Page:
Imagine this: the boatman skillfully navigates the canoe as it glides down the river. Crystals of water dance in the air with each tug on the oars. Occasionally, a light spray hits your face – invigorating and refreshing. Palm trees line the banks on either side, peeping through the early morning mist.
Metres away from the boat, a cormorant darts into the water. Several minutes later, it gracefully resurfaces, a mullet fluttering between its hook-tipped beak.
In a place known as God's Own Country, the pristine backwaters are forgotten by time. Kerala is worlds apart from the frenetic pace of life in the rest of the country. And no visit here is complete without experiencing the Great Backwaters.
Sometimes compared to the American bayous, the backwaters are a 900-km-long labyrinthine system of rivers, canals, and lakes dotted by numerous large and tiny islands. They were formed by the action of waves and coastal currents at the mouth of the 44 rivers that tumble into the Arabian Sea from the western ghats. Here you experience a unique ecosystem of flora, fauna and human co-habitation. A symbiotic dance going back thousands of years.
Each of the 34 lakes in these backwaters is a hot spot for naturalists, ornithologists and amateur bird lovers. Crabs, frogs and mudskippers, water birds such as terns, kingfishers, darters and cormorants, and animals like otters and turtles are found in abundance.
The mangroves that border the eastern banks of the Vembanad Lake, the largest lake in southern India, are home to various endemic and exotic species of birds. The eight-armed Ashtamudi Lake is the second longest lake in Kerala and shelters several endangered marine species. The best time to experience avian and aquatic life here is between November and February.
While you will be enthralled by Kerala's natural beauty, you will be bewitched by the state's cultural heritage. Experience the all night ancient dance rituals like Theyam and Kathakali. Visit some of the ancient churches, temples and mosques close to the riverbanks, in the midsts of coconut groves and rice fields.
The riverbanks are dotted with floating markets. Here, vendors of traditional earthen pots and coir ropes jostle for space alongside paddy cultivators and spice traders as they have done for centuries.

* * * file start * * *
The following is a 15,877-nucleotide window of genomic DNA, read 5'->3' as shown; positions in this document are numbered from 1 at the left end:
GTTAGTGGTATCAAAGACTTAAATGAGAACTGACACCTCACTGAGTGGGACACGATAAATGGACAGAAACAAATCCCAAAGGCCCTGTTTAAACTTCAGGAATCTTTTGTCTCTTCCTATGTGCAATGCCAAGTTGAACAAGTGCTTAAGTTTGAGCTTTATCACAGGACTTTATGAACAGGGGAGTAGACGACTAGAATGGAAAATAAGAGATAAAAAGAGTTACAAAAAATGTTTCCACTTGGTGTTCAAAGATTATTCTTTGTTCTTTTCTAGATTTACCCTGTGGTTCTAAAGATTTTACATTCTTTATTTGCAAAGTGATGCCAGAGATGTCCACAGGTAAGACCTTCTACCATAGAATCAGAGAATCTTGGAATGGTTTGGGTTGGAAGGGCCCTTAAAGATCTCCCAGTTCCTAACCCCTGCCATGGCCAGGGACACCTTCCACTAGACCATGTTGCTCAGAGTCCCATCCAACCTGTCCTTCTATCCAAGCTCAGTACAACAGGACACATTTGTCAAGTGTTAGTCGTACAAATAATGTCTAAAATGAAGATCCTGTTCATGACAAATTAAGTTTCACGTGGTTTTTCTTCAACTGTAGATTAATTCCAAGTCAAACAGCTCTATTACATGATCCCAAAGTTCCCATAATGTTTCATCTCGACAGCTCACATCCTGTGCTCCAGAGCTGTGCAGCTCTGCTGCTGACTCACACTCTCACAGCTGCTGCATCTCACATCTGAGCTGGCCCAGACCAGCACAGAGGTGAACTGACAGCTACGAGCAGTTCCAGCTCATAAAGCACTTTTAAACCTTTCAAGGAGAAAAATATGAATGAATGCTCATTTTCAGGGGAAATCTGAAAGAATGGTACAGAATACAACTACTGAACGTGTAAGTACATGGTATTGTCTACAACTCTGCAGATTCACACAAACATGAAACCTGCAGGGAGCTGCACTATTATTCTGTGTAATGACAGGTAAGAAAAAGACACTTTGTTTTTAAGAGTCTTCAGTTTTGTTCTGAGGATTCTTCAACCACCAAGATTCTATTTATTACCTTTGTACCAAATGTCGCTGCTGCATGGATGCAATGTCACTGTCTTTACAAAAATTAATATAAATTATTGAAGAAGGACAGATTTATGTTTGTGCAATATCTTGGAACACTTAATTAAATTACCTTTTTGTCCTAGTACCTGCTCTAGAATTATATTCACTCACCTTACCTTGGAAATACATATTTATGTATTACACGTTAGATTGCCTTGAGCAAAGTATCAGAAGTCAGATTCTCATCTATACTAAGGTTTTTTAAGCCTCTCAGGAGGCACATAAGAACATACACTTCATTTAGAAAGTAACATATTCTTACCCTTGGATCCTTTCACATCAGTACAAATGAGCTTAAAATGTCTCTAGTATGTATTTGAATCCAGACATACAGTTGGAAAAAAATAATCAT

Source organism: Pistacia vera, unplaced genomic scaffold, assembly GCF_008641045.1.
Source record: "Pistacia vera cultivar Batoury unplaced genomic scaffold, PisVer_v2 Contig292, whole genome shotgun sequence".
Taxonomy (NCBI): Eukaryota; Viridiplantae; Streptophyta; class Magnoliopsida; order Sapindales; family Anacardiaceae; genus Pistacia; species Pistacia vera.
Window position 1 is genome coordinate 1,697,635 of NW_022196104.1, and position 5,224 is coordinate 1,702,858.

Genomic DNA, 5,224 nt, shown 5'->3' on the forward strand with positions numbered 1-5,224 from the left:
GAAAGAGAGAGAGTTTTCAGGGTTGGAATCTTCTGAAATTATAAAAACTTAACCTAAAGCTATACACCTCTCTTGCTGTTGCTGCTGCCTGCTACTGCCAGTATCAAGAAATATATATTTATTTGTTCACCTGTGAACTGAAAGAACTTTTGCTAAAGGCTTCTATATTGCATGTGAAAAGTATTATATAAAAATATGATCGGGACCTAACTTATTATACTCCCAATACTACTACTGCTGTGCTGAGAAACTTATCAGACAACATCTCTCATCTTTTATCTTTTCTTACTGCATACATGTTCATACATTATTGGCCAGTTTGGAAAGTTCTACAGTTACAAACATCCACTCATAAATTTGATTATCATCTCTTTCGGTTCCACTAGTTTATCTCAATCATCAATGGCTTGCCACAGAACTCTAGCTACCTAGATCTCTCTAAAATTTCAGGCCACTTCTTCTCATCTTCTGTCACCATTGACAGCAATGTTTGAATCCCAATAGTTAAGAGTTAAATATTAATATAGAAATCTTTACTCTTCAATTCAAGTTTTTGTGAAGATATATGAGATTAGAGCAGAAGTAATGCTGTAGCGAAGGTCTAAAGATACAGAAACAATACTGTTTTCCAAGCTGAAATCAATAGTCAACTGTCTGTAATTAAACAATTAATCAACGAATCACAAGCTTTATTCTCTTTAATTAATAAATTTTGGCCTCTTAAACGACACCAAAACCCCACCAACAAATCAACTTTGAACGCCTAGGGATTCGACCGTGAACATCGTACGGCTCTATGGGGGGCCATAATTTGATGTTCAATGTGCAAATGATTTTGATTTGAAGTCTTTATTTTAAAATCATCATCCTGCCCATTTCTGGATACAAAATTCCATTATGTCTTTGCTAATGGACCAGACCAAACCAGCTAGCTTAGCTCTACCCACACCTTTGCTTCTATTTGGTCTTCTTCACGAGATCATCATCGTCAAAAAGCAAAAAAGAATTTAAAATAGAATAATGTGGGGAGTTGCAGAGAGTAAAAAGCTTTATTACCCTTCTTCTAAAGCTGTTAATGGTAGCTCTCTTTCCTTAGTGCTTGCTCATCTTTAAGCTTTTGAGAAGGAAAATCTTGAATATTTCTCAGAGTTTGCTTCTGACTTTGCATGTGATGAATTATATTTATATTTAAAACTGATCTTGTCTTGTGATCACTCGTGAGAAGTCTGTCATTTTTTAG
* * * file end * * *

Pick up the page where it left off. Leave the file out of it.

These waterways have formed an essential part of social interactions in Kerala. Here the skiff is the preferred mode of transport for both people and goods, and children learn to swim before they learn to read.
This region is also home to some of the finest boat builders in the world. The practice has not changed much for centuries, and artisans still craft boats without a single nail.
If it's the excitement you crave, join the snake boat races, a tradition in Kerala for centuries. Snake boats are over a hundred feet long, with the rear end towering over 20 feet above the water, resembling a cobra with its hood raised. The Vallam Kali or boat races used to be how kings settled disputes. These boat races are held annually from July to November across the backwaters. With 90 to 110 rowers, the snake boat races are the largest team sport in the world. The biggest of these is held on the second Saturday in August in the Punnamada Lake near Alappuzha.
Any trip to Kerala is not complete without a rejuvenating Ayurvedic massage. This treatment is over 5000 years old and continues in modern Kerala. You will find spas and retreat centres by the backwaters where your stress and worries will dissipate like the early morning mist on the river, under the able hands of a certified practitioner.
Choose to spend your holiday floating on a houseboat. These offer a luxurious way to experience life in perfect harmony with nature. Or select one of many homestays and eco-resorts that dot the length of Kerala's backwaters. Better yet, try a combination of both! Either way, try out the authentic Kerala cuisine. The traditional Kerala breakfast is considered one of the best meals India has to offer.
A trip to the Great Backwaters of Kerala is a trip back in time – a slice of nature that's not changed much in centuries. And thanks to Kerala's commitment to Responsible Tourism with sustainable practices, these ecosystems continue to thrive while also enabling tourists to encounter nature at its best.
Kerala's backwaters beckon you to an experience that will last a lifetime.
By Gasper DSouza